monkey's uncle

notes on human ecology, population, and infectious disease

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Entries Tagged as 'Infectious Disease'

Ebola Event at UCI: Planning, Not Panic

October 29th, 2014 · No Comments · Infectious Disease

I am just back from an event at the University of California, Irvine organized by medical demographer Andrew Noymer. The event drew a big crowd, with probably 500-600 people in attendance. There were five invited plenary speakers: Michael Buchmeier (UCI) spoke about the virology of Ebola and the Filovriuses more generally. Hearing Mike’s insights on the […]

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Seriously, People, It's Selection, Not Mutation!

September 21st, 2014 · No Comments · Evolution, Infectious Disease, science

I just read an excellent piece at Slate.com this morning by Benjamin Hale. He notes that the scariest, most insidious thing about Ebola Virus Disease is that the disease capitalizes on intimate contact for transmission. While diseases such as influenza or cholera are transmitted by casual contact, frequently to strangers, via aerosolized droplets (influenza) or fecally […]

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Selection is What Matters

September 12th, 2014 · No Comments · Evolution, Infectious Disease

This has to be a quick one, but I wanted to go on the record is noting my frustration at the current concern that Ebola might “mutate” into something far worse, like a pathogen that is efficiently transmitted by aerosol. For example, Michael Osterholm wrote in the New York Times yesterday, “The second possibility is one […]

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Quick and Dirty Analysis of Ebola

August 14th, 2014 · No Comments · Infectious Disease, R

I've been traveling all summer while this largest Ebola Virus Disease (EVD) outbreak in recorded history has raged in the West African countries of Guinea, Sierra Leone, Liberia, and (worryingly) Nigeria. My peripatetic state has meant that I haven't been able to devote as much attention to this outbreak as I would like to. There […]

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EEID 2014 Wrap-Up

June 5th, 2014 · No Comments · Evolution, Human Ecology, Infectious Disease, science

It's been a long time since I've written in monkey's uncle. Life has gotten pretty busy and my seeming inability to write brief entries has led me to neglect the blog this year. However, I am freshly back from the Ecology and Evolution of Infectious Disease Conference in Fort Collins, Colorado and feel compelled to […]

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More Guilt Over Agricultural Disease Names

December 16th, 2013 · No Comments · Infectious Disease

In the spirit of my professed guilty amusement about the names of agricultural diseases, I just chuckled a bit at a promedmail update of what sounded like a biblical plague that had to be sent directly to the Apocrypha: Crayfish plague in Israel. Watch out, Pharaoh...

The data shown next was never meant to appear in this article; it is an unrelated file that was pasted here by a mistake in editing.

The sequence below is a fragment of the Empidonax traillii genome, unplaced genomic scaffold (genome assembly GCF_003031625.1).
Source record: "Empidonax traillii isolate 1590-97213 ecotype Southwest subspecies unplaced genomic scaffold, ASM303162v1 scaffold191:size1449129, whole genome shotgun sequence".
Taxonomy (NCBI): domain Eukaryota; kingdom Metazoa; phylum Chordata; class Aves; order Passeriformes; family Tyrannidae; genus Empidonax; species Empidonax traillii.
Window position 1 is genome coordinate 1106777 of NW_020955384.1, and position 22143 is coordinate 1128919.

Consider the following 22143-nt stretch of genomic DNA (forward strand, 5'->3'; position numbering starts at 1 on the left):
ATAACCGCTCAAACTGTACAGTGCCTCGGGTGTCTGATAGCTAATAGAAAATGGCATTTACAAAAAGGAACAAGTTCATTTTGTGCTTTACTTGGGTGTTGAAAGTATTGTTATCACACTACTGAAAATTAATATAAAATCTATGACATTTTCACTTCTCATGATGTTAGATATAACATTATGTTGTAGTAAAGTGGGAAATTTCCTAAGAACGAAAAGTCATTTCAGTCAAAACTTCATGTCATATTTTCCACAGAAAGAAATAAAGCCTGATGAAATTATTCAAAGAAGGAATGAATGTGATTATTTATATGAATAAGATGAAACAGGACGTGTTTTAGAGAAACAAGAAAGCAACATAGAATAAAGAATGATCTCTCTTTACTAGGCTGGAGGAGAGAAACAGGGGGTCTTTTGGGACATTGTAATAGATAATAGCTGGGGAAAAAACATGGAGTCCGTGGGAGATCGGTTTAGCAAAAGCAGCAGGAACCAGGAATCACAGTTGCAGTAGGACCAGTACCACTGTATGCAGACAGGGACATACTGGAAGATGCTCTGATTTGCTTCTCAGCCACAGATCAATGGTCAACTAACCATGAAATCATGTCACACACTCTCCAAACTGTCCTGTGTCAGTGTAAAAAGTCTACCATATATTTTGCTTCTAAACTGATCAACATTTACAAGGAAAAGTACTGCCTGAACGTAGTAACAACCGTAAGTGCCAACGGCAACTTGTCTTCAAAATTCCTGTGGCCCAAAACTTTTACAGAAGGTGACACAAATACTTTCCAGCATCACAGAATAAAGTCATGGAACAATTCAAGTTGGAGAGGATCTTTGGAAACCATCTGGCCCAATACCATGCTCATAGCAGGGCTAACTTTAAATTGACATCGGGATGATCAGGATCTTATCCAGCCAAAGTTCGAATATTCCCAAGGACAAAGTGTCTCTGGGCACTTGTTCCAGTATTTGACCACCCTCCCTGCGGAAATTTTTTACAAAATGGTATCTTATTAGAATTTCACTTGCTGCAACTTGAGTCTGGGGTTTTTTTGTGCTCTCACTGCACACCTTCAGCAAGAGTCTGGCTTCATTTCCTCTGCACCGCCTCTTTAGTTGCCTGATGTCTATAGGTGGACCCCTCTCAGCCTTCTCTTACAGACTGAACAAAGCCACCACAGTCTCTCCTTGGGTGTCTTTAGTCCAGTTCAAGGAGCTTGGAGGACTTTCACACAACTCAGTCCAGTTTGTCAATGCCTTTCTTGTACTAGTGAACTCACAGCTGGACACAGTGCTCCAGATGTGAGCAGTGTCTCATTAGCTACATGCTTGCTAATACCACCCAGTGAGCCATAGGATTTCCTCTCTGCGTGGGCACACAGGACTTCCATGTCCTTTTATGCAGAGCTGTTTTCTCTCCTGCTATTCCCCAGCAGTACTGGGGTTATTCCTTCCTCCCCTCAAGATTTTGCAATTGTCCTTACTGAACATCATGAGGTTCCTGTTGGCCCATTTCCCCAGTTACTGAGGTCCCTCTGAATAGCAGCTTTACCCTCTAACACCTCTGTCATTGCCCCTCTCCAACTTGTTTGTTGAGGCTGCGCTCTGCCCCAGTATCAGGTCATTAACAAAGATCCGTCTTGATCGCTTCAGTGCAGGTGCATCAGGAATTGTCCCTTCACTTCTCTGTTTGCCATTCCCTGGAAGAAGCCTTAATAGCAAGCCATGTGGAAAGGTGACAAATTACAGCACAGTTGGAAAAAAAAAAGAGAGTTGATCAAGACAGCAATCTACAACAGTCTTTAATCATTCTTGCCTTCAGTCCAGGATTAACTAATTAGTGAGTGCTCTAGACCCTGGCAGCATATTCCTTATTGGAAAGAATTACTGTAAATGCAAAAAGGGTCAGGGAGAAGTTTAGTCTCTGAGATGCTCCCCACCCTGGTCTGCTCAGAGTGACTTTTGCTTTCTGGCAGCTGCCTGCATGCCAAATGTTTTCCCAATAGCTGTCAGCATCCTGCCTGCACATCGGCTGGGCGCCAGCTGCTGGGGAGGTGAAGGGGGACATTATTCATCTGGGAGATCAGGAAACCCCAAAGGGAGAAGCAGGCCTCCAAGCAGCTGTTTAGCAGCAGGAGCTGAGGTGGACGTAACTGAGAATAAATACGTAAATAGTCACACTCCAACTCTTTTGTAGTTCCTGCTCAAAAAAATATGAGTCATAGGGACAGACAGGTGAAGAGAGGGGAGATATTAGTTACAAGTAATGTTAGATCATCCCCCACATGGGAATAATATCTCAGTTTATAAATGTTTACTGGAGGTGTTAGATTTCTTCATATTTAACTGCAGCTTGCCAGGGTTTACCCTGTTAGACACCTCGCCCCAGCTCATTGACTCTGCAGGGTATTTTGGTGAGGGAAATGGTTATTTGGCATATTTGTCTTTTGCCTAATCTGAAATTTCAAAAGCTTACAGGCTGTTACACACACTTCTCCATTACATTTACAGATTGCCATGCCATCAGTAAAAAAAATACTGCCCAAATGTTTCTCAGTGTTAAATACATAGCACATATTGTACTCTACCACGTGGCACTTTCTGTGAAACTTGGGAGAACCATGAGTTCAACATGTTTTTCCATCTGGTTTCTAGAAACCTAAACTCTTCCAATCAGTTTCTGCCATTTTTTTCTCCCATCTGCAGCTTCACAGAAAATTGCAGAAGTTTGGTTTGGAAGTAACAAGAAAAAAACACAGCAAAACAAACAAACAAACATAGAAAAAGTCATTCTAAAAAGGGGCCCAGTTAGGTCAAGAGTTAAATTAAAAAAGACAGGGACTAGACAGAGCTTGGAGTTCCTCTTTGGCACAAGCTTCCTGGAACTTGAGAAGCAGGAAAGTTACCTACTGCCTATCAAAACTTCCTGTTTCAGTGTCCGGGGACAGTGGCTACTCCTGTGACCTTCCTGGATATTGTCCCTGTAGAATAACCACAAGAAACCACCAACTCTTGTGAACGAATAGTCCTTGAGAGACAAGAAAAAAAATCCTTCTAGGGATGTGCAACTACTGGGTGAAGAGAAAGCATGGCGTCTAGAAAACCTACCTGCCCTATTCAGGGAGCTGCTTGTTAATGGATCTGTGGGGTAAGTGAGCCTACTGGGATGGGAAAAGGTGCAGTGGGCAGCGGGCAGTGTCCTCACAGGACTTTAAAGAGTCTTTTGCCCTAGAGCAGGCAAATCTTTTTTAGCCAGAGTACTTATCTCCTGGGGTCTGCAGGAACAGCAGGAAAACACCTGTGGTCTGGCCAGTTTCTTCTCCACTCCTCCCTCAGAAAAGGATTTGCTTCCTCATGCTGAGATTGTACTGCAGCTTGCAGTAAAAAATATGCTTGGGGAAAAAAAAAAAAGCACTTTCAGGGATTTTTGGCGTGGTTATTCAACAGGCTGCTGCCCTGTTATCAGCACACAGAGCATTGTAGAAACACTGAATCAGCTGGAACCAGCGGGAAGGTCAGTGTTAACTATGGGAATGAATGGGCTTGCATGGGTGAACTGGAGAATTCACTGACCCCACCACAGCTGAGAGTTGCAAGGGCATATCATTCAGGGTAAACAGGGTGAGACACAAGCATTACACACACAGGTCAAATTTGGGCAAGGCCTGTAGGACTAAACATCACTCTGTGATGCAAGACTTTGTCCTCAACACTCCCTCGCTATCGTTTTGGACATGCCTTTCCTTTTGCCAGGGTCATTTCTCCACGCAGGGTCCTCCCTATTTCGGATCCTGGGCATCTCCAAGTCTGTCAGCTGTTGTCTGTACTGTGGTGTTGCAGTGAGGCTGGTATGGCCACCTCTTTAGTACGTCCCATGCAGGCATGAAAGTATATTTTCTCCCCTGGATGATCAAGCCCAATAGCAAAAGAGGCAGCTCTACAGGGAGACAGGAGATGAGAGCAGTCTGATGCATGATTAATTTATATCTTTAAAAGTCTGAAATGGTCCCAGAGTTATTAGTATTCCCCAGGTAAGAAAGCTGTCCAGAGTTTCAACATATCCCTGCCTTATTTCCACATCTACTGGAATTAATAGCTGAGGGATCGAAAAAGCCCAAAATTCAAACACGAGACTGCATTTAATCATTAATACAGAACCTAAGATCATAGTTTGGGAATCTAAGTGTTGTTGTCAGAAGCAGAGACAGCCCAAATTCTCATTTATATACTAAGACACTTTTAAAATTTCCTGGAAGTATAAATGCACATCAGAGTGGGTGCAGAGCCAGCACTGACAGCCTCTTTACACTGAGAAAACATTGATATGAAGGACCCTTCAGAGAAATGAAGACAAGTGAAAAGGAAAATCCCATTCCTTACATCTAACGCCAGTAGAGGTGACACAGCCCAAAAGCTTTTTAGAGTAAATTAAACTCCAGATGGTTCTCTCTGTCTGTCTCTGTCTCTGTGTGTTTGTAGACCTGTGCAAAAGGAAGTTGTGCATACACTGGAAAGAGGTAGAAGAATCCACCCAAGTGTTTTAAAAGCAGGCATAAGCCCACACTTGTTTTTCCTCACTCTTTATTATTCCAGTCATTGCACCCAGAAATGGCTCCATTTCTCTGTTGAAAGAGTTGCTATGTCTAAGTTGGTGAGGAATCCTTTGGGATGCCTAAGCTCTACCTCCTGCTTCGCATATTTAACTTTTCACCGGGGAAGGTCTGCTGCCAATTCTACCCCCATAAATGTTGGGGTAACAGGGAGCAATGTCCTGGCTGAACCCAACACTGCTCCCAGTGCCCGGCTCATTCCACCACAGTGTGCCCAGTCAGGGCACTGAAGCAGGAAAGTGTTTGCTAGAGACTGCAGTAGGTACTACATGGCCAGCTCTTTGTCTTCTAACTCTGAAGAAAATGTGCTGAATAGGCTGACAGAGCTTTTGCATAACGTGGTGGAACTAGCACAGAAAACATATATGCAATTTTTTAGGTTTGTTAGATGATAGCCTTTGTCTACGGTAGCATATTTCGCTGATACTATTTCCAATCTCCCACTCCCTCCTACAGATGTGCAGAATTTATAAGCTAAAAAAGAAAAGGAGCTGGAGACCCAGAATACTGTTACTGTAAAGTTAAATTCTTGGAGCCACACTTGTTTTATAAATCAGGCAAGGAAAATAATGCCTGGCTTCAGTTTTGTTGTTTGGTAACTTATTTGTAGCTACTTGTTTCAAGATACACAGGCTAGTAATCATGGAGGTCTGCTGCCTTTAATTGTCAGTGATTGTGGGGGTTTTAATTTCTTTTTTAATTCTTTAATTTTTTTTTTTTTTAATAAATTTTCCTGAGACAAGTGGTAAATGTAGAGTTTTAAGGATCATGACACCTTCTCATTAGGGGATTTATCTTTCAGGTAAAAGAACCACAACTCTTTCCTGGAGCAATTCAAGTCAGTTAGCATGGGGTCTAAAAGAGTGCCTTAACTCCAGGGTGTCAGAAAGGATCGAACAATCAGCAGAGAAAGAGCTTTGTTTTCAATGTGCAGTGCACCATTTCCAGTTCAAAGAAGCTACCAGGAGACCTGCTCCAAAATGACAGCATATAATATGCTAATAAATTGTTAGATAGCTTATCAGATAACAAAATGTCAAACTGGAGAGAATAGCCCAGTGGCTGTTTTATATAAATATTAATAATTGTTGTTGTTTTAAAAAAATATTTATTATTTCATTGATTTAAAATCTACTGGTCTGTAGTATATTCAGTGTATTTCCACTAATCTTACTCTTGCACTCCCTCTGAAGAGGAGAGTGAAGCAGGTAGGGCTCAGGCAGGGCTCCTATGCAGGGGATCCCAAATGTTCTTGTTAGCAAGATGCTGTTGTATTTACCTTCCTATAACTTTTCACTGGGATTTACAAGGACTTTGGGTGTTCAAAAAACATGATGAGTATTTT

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Aedes aegypti in San Mateo County

August 25th, 2013 · No Comments · Human Ecology, Infectious Disease

The mosquito, Aedes aegypti, which is the vector for a number of world scourges (e.g., dengue, yellow fever), has been found in San Mateo County (just across San Francisquito Creek from Stanford) for the first time since 1979. That makes three counties in California where the mosquito has been found. While not a panic-inducing development, […]

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Ecology and Evolution of Infectious Disease

May 25th, 2013 · No Comments · Evolution, Human Ecology, Infectious Disease, science

I am recently back from the 2013 Ecology and Evolution of Infections Disease Conference at Penn State University. This was quite possibly the best meeting I have ever attended, not even for the science (which was nonetheless impeccable), but for the culture. I place the blame for this awesome culture firmly on the shoulders of […]

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Ecology and Evolution of Infectious Disease, 2013

March 20th, 2013 · No Comments · Climate Change, Conservation, Human Ecology, Infectious Disease, science

I am recently back from the Ecology and Evolution of Infectious Disease (EEID) Principal Investigators' Meeting hosted by the Odum School of Ecology at the University of Georgia in lovely Athens. This is a remarable event, and a remarkable field, and I can't remember ever being so energized after returning from a professional conference (which […]

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On The Dilution Effect

March 18th, 2013 · 1 Comment · Conservation, Human Ecology, Infectious Disease

A new paper written by Dan Salkeld (formerly of Stanford), Kerry Padgett (CA Department of Public Health), and myself just came out in the journal Ecology Letters this week. One of the most important ideas in disease ecology is a hypothesis known as the "dilution effect". The basic idea behind the dilution effect hypothesis is […]

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